What is GIS?
A GIS (Geographic Information System) is used to display, manipulate, and analyse geographic information.
GIS can be used to visualise data from databases, allowing easier interpretation of that data.
How does GIS work?
A GIS combines layers of information about a location to give you a better understanding of that location.
GIS represents features of the real world as geographic layers.
GIS can be used to solve real-world problems including:
- verifying location,
- creating planning models,
- monitoring environmental conditions.
- routing and tracking vehicles,
- and much more!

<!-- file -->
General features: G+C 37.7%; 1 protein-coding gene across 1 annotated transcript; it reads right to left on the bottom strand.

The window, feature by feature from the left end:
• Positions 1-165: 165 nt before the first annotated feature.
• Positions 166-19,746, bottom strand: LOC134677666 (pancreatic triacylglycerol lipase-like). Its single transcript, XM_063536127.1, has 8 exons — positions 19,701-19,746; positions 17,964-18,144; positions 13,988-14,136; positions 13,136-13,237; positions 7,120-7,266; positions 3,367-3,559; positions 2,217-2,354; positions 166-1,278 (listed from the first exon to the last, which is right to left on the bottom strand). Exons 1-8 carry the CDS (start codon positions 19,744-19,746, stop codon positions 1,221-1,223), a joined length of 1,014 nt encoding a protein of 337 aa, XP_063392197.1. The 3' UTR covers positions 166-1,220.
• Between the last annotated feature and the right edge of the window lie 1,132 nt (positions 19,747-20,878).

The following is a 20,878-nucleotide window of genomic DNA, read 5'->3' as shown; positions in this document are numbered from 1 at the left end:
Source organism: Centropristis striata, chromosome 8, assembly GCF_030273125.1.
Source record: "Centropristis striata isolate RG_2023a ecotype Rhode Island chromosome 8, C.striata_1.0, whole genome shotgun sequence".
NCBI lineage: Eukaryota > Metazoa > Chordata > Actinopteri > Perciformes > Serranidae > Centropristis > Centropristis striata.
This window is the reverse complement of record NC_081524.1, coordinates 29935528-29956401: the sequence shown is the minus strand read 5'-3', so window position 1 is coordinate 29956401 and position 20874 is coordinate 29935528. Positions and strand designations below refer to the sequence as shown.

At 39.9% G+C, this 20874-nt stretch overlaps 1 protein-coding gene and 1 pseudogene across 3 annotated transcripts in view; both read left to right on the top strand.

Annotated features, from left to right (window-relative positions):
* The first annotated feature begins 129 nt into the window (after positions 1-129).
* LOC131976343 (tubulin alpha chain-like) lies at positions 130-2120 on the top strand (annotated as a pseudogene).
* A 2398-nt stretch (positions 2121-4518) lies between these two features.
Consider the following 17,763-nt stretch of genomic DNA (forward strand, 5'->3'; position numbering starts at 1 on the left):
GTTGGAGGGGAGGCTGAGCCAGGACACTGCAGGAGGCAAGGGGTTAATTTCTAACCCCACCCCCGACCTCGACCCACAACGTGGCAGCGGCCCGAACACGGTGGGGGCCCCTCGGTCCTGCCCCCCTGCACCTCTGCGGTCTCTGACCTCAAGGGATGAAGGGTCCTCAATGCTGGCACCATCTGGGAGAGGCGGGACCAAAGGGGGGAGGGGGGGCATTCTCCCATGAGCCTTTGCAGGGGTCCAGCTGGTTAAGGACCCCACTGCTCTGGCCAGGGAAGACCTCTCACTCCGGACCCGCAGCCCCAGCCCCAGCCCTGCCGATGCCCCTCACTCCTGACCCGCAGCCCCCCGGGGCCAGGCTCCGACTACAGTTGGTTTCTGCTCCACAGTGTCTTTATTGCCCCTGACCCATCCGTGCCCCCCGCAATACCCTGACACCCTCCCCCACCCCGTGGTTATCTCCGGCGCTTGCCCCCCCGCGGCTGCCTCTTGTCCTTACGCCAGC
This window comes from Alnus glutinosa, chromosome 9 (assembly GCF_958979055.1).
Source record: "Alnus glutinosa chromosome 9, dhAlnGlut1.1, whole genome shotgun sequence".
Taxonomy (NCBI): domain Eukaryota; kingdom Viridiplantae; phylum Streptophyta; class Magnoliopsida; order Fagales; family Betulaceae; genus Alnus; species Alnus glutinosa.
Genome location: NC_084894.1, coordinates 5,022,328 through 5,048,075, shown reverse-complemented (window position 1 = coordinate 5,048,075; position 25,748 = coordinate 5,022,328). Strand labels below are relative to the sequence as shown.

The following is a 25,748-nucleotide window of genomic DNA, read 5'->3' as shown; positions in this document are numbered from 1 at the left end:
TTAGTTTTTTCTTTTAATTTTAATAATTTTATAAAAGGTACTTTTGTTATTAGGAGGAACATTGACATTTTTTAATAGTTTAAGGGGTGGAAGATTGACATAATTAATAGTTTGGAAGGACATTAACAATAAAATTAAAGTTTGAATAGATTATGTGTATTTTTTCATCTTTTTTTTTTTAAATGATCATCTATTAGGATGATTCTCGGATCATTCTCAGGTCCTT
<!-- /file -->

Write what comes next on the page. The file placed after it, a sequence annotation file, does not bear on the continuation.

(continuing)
Tools for map display, query, geometric processing, or analysis are built into GIS software packages which can be tailored for specific needs.
GIS data most commonly exists in one of two formats: vector or raster.
- Vector data consists of discrete features such as points (manholes), lines (roads), or polygons (parcel boundaries).
- Raster data consists of continuous data made up of pixels (Aerial Photography).
How does Napier City Council use GIS?
Napier City Council's Town Planning and Works Assets Departments both utilise GIS to help carry out their corporate functions.
The Planning Department uses GIS to create, manage and analyse planning and regulatory information (Building Consents, Resource Consents, Subdivisions, Hazard Information, Dogs, etc).
The Works Assets Department uses GIS to create, manage and analyse utilities information (Sewer, Stormwater and Water infrastructure). It is a key tool for Utilities Asset Management.
Many of the maps on this website are generated from Council's GIS.